This morning, someone on CNBC made a comment about American car customers being fickle. I didn’t recognize him, and that doesn’t really matter. Sometimes, I think the talking heads that flash on and off the television don’t know what comes out of their mouths most of the time, running a bit like someone who is in the throes of intestinal distress and searching for a bathroom.
I immediately disagreed, knowing I would fail to qualify for fickleness. I’ve had a love affair with Hondas since 1975 when I purchased a brand spanking new Civic hatchback with a “Hondamatic” transmission. I was 19 years old. I loved that car and the responsibility of making my $84.75 monthly payment. I think it was the first time I actually began to feel like an adult with something that belonged specifically to me.
There was a period where I was Honda-less, though. I had a Jeep CJ-5 before Chrysler or whomever bought the company turned them into something that only looked like a Jeep. It was fun for a while. I learned how to drive a stick, let some air out of the over-sized tires and blast up the side of a giant sand dune — my hair bandana flapping in the hot breeze, my bikini clad skin darkening by the minute.
I never quite fit the role of desert rat I was introduced to by my first husband, but it was what lured me away from Hondas for a few years. I could talk about things like leaf springs, and 4-wheel drive traction. I slept in a tiny tent in desolate areas, and drove around without doors attached to the side of my Jeep on warm days. I visited shops that smelled of grease and sparkled with chrome rims and exhaust pipes. I also spent time stuck in the middle of nowhere with flat tires, cracked radiators, and broken u-joints. That’s what happens when a vehicle purchased for everyday use is thrashed about on days off and vacations. The two don’t exactly mix.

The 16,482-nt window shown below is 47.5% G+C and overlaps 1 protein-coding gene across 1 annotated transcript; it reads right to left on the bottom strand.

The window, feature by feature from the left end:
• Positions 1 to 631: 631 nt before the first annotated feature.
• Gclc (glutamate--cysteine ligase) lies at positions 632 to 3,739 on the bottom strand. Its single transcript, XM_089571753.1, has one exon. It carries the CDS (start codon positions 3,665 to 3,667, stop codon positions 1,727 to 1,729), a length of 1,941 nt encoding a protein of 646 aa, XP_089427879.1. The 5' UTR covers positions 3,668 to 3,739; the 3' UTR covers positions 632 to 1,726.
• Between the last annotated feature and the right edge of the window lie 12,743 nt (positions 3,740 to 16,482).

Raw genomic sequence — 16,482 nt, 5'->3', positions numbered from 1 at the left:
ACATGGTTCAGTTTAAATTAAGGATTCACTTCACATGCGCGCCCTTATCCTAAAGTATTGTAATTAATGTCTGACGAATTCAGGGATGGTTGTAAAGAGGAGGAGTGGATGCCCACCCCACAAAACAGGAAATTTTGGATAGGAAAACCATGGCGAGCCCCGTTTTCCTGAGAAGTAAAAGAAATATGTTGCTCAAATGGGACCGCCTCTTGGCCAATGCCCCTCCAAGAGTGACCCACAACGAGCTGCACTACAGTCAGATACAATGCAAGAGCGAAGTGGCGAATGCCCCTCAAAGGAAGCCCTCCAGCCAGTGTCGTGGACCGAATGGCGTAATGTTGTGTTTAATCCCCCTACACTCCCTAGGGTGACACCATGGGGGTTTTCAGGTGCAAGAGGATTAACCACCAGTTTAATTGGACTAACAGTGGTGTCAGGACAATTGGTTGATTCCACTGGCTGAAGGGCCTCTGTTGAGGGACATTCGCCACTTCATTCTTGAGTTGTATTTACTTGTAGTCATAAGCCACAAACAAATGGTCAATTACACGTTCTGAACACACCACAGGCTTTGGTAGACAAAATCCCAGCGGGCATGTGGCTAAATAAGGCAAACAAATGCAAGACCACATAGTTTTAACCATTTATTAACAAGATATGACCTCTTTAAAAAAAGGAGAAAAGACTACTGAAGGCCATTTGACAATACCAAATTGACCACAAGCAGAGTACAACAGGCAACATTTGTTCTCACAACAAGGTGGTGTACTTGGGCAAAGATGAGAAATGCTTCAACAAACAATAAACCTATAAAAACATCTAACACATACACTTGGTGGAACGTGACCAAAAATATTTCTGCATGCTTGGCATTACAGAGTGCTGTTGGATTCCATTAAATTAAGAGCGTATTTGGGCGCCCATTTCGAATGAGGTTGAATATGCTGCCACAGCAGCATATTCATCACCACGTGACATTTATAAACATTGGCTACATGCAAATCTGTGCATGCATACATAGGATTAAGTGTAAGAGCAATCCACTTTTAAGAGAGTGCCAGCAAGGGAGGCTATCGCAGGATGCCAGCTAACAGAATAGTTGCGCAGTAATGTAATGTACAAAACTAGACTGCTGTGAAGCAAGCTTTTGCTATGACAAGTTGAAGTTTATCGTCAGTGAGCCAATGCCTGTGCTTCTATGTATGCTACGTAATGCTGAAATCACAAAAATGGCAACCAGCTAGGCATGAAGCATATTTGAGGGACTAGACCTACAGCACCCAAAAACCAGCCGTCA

It was interesting while it lasted, but I sadly divorced the Jeep. The radiator fan finally spinning off its track, I left it in a parking lot where a customer asked if he could buy it for his son. I said yes, and watched as one of the more interesting parts of my life was towed away, its new teen-aged owner grinning ear to ear, leaving me with mixed memories.
And then I bought another Honda.
At that point, my two older boys were about five and six, and because the four-door gently used Civic made a strange noise when it was in high gear and reaching a particular speed, we named it the ST, for “Silver Tornado.” It served quite a few important years getting me to and from work, to SDSU to finish my abandoned degree, and my boys to and from school, and visits with their dad. I have warm memories of our very own type of “car talk” revolving around the world they viewed from their backseat positions: trees, hills, clouds…and water towers. When I think of the topics now, they’re all that can be seen when you’re a small human seatbelted deep into a car. Such very cute little boys.